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Given the long-term roots that a badware might have taken in the devices, it was being expected that Lenovo should offer affected customers a replacement device, but even a good, I-admit-it version of ‘sorry’ can suffice when customers are shaken with surprise bugs in what they bought.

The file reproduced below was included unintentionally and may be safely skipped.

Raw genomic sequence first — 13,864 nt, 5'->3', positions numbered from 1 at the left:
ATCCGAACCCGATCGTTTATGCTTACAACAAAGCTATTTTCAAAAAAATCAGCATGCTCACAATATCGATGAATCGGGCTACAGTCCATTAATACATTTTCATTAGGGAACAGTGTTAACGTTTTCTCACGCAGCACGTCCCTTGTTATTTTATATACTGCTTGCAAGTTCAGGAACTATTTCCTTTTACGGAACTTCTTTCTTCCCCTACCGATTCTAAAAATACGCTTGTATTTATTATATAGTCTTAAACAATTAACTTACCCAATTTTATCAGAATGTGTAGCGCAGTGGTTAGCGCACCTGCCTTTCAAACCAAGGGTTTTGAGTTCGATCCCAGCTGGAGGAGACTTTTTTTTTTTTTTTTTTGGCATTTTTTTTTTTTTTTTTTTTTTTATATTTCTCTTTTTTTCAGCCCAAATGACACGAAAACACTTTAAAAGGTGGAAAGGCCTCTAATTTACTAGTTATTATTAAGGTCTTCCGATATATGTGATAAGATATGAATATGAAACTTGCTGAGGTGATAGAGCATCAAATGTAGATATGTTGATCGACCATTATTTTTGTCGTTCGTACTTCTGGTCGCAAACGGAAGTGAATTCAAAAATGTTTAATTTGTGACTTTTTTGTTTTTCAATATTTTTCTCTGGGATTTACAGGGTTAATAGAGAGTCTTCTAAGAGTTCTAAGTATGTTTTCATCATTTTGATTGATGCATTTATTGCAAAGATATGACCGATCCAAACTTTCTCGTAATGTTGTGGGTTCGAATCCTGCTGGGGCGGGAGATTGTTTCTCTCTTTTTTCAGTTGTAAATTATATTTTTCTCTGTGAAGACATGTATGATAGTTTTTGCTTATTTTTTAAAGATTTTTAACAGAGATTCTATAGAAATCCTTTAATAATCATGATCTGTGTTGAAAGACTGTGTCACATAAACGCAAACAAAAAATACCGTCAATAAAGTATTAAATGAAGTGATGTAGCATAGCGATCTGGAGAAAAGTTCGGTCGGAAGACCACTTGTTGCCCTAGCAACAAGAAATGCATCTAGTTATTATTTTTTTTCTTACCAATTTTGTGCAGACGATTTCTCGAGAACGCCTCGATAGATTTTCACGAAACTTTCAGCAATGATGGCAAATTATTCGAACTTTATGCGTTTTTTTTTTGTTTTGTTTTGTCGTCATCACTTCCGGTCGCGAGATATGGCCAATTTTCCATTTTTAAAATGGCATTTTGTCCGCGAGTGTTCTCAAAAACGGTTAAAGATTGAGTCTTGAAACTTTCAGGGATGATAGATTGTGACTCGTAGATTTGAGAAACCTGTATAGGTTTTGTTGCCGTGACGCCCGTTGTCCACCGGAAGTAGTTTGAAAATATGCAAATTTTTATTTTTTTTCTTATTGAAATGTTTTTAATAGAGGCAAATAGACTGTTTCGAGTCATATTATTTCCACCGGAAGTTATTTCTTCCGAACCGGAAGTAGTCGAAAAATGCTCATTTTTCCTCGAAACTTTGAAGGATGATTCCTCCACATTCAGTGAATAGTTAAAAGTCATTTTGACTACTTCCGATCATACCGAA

As to Samsung, its privacy list on smart TVs explains SyncPlus and Interactive Marketing and tells customers that by enabling such marketing features, they may make the content and advertising being received on SmartTV and other devices more interactive. “To make these kinds of enhancements available, we provide video or audio snippets of the program you’re watching to third-party providers that use this information in order to return content or advertising “synched” to what you’re watching. These providers may receive information about your device (e.g., its IP address and device identifiers) and your interactions with the content and advertising they provide. You may disable these interactive marketing features at any time by visiting the “settings” menu.” It spells out there, adding that when someone chooses to enable Voice Recognition, some interactive voice commands may be transmitted (along with information about your device, including device identifiers) to a third-party service provider (currently, Nuance Communications, Inc.) that converts your interactive voice commands to text and to the extent necessary to provide the Voice Recognition features. “If you do not enable Voice Recognition, you will not be able to use interactive voice recognition features, although you may be able to control your TV using certain predefined voice commands.You may disable Voice Recognition data collection at any time by visiting the “settings” menu. However, this may prevent you from using some of the Voice Recognition features.” It firmly warned.